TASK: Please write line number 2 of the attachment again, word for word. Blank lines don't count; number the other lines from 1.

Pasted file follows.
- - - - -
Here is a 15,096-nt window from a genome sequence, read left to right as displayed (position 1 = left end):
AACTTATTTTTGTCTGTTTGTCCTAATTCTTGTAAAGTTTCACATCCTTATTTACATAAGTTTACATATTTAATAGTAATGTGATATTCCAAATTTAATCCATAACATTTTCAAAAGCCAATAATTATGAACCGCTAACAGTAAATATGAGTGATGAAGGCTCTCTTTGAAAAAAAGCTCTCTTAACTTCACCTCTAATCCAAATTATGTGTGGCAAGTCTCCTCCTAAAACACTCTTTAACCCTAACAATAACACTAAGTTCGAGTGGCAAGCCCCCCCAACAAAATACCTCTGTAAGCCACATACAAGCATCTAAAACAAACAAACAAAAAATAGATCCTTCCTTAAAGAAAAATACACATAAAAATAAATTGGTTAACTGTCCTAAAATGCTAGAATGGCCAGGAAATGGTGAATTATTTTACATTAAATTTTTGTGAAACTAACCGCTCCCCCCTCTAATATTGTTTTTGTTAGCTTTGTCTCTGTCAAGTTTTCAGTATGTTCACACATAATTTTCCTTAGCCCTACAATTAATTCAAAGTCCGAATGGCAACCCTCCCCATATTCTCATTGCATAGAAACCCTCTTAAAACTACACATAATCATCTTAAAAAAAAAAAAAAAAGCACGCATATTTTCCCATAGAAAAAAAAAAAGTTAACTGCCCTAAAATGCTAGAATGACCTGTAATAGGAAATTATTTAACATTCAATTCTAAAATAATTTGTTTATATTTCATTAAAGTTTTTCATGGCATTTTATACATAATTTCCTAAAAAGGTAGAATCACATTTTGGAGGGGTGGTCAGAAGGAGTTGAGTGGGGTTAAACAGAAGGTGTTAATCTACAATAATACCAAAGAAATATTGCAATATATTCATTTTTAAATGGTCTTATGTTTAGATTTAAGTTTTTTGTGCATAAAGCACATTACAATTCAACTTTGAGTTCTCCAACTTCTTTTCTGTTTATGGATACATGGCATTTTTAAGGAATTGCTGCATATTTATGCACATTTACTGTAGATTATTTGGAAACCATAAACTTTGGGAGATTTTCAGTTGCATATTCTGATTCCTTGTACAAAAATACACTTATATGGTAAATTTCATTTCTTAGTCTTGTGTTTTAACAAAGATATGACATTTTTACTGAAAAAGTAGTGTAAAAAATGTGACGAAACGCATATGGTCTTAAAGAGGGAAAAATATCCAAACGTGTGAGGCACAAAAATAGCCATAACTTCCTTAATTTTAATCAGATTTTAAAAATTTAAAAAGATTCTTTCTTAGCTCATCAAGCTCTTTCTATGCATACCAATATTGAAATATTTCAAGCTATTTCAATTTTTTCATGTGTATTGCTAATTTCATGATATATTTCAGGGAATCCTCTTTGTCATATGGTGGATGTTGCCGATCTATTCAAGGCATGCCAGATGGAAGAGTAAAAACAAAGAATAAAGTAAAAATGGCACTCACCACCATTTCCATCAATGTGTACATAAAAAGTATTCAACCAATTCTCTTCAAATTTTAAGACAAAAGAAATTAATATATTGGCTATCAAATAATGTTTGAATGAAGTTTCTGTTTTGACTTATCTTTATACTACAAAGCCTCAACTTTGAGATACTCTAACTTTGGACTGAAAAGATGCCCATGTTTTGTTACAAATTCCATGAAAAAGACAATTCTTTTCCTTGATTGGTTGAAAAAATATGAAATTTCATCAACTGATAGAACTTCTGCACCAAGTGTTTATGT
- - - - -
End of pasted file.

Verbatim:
AACTTATTTTTGTCTGTTTGTCCTAATTCTTGTAAAGTTTCACATCCTTATTTACATAAGTTTACATATTTAATAGTAATGTGATATTCCAAATTTAATCCATAACATTTTCAAAAGCCAATAATTATGAACCGCTAACAGTAAATATGAGTGATGAAGGCTCTCTTTGAAAAAAAGCTCTCTTAACTTCACCTCTAATCCAAATTATGTGTGGCAAGTCTCCTCCTAAAACACTCTTTAACCCTAACAATAACACTAAGTTCGAGTGGCAAGCCCCCCCAACAAAATACCTCTGTAAGCCACATACAAGCATCTAAAACAAACAAACAAAAAATAGATCCTTCCTTAAAGAAAAATACACATAAAAATAAATTGGTTAACTGTCCTAAAATGCTAGAATGGCCAGGAAATGGTGAATTATTTTACATTAAATTTTTGTGAAACTAACCGCTCCCCCCTCTAATATTGTTTTTGTTAGCTTTGTCTCTGTCAAGTTTTCAGTATGTTCACACATAATTTTCCTTAGCCCTACAATTAATTCAAAGTCCGAATGGCAACCCTCCCCATATTCTCATTGCATAGAAACCCTCTTAAAACTACACATAATCATCTTAAAAAAAAAAAAAAAAGCACGCATATTTTCCCATAGAAAAAAAAAAAGTTAACTGCCCTAAAATGCTAGAATGACCTGTAATAGGAAATTATTTAACATTCAATTCTAAAATAATTTGTTTATATTTCATTAAAGTTTTTCATGGCATTTTATACATAATTTCCTAAAAAGGTAGAATCACATTTTGGAGGGGTGGTCAGAAGGAGTTGAGTGGGGTTAAACAGAAGGTGTTAATCTACAATAATACCAAAGAAATATTGCAATATATTCATTTTTAAATGGTCTTATGTTTAGATTTAAGTTTTTTGTGCATAAAGCACATTACAATTCAACTTTGAGTTCTCCAACTTCTTTTCTGTTTATGGATACATGGCATTTTTAAGGAATTGCTGCATATTTATGCACATTTACTGTAGATTATTTGGAAACCATAAACTTTGGGAGATTTTCAGTTGCATATTCTGATTCCTTGTACAAAAATACACTTATATGGTAAATTTCATTTCTTAGTCTTGTGTTTTAACAAAGATATGACATTTTTACTGAAAAAGTAGTGTAAAAAATGTGACGAAACGCATATGGTCTTAAAGAGGGAAAAATATCCAAACGTGTGAGGCACAAAAATAGCCATAACTTCCTTAATTTTAATCAGATTTTAAAAATTTAAAAAGATTCTTTCTTAGCTCATCAAGCTCTTTCTATGCATACCAATATTGAAATATTTCAAGCTATTTCAATTTTTTCATGTGTATTGCTAATTTCATGATATATTTCAGGGAATCCTCTTTGTCATATGGTGGATGTTGCCGATCTATTCAAGGCATGCCAGATGGAAGAGTAAAAACAAAGAATAAAGTAAAAATGGCACTCACCACCATTTCCATCAATGTGTACATAAAAAGTATTCAACCAATTCTCTTCAAATTTTAAGACAAAAGAAATTAATATATTGGCTATCAAATAATGTTTGAATGAAGTTTCTGTTTTGACTTATCTTTATACTACAAAGCCTCAACTTTGAGATACTCTAACTTTGGACTGAAAAGATGCCCATGTTTTGTTACAAATTCCATGAAAAAGACAATTCTTTTCCTTGATTGGTTGAAAAAATATGAAATTTCATCAACTGATAGAACTTCTGCACCAAGTGTTTATGT